Here’s a Hack That Allows You to Run Android 10 on an iPhone

Android 10 Logo

Ever wanted to know if you can install and run Android on your iPhone? Well, for years, it wasn’t possible but a cybersecurity startup has been able to run Android 10 on an iPhone, and you can do it, too. Read on to find more.

David Wang was the first person in the world to run Android on the first-generation iPhone, and that was ten years ago. Now, he and his team at Corellium, a cybersecurity startup, have successfully installed Android on a few iPhone models. They have been working on this project for a long time. Titled ‘Project Sandcastle,’ the team’s work revolves around breaking Apple’s security system that relies on the sandboxing technique.

Forbes was able to get their hands on this project exclusively, ahead of the public release of the software. They installed Android on an iPhone 7 running iOS 13.3. This hack, which involves jailbreaking an iPhone using the Checkra1n tool, works only on the iPhone 7, iPhone 7 Plus, and the iPod Touch for now. However, support for more devices (iPhone 5s or newer, but not iPhone Xs series) is coming soon, says the company.

Jailbreaking the iPhone removes the sandboxing security mechanism, making the device less secure, but it also allows the phone to run Android. The startup had to do a lot of work as Android and iOS handle memory differently (in different chunks), so making Android work on an iPhone was a considerable feat. Wang said that a lot of Apple hardware is undocumented and non-standard, and his team has the most knowledge about it outside of Apple.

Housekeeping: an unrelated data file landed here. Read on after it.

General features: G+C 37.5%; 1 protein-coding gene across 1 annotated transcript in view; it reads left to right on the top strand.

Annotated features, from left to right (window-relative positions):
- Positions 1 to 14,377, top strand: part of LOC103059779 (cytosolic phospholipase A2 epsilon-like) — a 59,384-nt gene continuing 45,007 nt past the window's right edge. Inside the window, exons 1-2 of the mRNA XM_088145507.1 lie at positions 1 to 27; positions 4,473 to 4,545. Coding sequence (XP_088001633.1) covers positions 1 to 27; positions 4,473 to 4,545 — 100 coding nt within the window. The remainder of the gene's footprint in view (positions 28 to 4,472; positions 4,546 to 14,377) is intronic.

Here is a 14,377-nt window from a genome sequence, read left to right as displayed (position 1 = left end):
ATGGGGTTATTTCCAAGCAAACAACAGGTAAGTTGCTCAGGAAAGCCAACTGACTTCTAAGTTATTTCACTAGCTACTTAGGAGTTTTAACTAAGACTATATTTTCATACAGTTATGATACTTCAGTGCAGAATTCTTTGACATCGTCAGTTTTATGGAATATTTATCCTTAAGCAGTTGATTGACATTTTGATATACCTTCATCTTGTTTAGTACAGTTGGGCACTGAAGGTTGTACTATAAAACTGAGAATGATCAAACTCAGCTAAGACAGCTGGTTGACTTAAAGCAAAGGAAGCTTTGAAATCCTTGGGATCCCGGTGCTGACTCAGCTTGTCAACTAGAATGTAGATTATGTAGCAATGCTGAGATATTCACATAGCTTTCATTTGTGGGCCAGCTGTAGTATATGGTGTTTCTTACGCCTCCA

The folks over at Forbes used Android 10’s AOSP version, so features like the Play Store and camera weren’t working. They were able to install the encrypted messaging app Signal. However, as soon as you reboot the iPhone, the Android OS vanishes and the device reboots into iOS. Instructions to jailbreak a compatible iPhone and install Android 10 on it have been explained on ProjectSandcastle.org.

Corellium, which is already being sued by Apple, took potshots at the iPhone maker’s security. It said that Apple takes pride in its security and forces users to stay in its walled garden. However, the folks over at the cybersecurity startup were able to show that Apple’s security isn’t foolproof and users who pay for the hardware should be able to run any software they want.

Here’s the video of the iPhone running Android:

[Via Forbes]